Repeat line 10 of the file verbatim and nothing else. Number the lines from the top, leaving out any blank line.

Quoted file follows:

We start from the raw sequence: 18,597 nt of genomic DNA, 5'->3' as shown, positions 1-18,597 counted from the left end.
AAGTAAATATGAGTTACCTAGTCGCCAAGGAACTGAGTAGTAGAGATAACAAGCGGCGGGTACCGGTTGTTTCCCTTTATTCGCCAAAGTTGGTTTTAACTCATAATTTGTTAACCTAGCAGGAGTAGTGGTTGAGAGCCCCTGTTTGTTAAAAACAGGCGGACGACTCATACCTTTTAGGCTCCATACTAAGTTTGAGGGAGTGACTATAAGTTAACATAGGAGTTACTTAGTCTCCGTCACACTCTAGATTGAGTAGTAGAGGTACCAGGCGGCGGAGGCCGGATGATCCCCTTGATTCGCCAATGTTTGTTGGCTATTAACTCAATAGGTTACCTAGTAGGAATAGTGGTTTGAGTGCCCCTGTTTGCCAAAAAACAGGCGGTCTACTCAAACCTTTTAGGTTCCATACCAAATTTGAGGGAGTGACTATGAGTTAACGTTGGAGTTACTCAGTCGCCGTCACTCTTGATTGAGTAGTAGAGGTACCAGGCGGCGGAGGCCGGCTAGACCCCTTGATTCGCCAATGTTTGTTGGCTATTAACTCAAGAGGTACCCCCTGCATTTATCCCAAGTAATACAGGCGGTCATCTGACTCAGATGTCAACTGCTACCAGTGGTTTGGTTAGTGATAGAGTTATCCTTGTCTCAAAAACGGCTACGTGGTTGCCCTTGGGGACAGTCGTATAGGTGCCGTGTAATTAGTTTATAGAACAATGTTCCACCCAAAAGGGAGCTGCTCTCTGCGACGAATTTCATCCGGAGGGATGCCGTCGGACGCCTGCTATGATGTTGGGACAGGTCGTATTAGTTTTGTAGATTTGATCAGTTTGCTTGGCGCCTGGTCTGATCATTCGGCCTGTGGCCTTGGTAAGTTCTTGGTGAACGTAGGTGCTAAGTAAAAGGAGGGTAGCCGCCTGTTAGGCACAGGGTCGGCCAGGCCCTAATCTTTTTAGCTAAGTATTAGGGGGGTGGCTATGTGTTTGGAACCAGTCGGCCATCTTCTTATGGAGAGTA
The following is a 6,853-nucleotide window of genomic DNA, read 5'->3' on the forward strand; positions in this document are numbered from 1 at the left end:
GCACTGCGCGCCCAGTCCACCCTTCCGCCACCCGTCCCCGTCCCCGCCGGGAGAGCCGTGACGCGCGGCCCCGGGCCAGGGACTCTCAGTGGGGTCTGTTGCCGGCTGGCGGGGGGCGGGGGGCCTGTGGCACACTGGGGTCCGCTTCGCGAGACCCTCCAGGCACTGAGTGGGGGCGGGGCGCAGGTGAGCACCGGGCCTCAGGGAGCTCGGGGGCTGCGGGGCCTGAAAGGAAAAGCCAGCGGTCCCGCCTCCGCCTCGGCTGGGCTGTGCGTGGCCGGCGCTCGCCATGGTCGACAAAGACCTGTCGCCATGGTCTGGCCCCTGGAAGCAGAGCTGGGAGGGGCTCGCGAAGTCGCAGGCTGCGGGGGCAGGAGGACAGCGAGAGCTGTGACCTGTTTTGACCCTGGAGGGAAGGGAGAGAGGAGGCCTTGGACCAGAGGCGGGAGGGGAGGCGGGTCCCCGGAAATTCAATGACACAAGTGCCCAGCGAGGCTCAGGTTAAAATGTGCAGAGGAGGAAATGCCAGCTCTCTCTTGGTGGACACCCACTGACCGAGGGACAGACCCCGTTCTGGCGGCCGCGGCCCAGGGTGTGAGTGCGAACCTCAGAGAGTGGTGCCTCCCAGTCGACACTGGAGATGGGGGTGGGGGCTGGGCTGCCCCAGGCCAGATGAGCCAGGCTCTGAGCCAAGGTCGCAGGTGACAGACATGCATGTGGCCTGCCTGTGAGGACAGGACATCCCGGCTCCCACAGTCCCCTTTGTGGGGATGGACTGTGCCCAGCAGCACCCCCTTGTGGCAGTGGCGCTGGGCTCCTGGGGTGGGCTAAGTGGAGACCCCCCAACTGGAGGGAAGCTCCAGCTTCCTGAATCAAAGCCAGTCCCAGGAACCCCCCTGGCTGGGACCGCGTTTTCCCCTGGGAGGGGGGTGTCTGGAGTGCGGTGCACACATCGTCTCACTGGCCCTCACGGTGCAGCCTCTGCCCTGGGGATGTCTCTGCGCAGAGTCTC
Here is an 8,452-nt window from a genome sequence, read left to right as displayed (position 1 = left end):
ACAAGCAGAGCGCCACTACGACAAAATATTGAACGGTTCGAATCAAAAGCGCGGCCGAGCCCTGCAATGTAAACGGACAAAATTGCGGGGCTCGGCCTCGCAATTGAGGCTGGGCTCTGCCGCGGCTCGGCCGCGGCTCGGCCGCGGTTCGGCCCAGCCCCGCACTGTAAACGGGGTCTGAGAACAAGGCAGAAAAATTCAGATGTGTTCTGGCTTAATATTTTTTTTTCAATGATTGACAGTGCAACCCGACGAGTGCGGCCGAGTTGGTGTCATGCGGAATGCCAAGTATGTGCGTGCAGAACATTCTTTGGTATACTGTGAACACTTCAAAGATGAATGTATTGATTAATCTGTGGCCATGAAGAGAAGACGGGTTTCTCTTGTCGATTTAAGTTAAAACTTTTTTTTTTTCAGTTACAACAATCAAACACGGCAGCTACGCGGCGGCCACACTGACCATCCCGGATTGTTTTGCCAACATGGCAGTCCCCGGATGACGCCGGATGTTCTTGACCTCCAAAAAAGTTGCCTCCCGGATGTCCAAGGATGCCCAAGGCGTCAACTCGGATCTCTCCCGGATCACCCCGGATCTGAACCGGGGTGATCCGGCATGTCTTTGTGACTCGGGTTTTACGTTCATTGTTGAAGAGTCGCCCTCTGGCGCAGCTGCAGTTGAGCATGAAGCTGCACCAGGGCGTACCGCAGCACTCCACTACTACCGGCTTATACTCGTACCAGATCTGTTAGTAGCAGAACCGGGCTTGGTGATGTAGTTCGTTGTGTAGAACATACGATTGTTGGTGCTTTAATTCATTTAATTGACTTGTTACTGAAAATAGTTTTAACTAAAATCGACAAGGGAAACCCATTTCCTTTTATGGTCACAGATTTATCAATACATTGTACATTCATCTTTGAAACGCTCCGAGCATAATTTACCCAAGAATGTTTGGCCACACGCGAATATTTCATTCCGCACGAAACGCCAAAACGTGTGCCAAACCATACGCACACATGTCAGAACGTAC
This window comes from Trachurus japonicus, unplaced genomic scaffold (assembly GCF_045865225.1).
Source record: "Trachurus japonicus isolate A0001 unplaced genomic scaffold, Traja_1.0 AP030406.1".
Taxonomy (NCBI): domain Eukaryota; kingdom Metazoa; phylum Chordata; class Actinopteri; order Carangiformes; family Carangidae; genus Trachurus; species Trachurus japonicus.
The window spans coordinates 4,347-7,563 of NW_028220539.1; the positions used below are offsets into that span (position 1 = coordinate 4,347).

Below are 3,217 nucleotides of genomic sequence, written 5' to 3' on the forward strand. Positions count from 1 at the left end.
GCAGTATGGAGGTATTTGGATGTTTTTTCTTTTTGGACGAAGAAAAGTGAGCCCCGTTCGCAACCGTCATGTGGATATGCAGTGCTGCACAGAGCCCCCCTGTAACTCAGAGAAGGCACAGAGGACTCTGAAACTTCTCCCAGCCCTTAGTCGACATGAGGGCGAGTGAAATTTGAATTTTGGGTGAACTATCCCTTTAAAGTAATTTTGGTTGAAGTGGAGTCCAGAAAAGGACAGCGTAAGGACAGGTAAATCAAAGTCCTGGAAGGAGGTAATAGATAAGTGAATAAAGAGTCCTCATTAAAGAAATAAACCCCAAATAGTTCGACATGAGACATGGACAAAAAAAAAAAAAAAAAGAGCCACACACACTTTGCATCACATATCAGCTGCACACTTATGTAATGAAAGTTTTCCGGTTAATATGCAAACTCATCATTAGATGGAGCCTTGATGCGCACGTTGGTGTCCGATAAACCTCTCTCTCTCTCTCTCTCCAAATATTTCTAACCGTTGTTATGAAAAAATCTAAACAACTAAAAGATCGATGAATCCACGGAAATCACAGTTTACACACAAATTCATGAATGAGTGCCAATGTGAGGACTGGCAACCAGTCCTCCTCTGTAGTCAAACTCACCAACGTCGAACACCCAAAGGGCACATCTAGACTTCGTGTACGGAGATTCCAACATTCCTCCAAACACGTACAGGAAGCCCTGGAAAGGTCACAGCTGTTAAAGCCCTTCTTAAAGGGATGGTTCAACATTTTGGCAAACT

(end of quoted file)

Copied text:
The window spans coordinates 4,347-7,563 of NW_028220539.1; the positions used below are offsets into that span (position 1 = coordinate 4,347).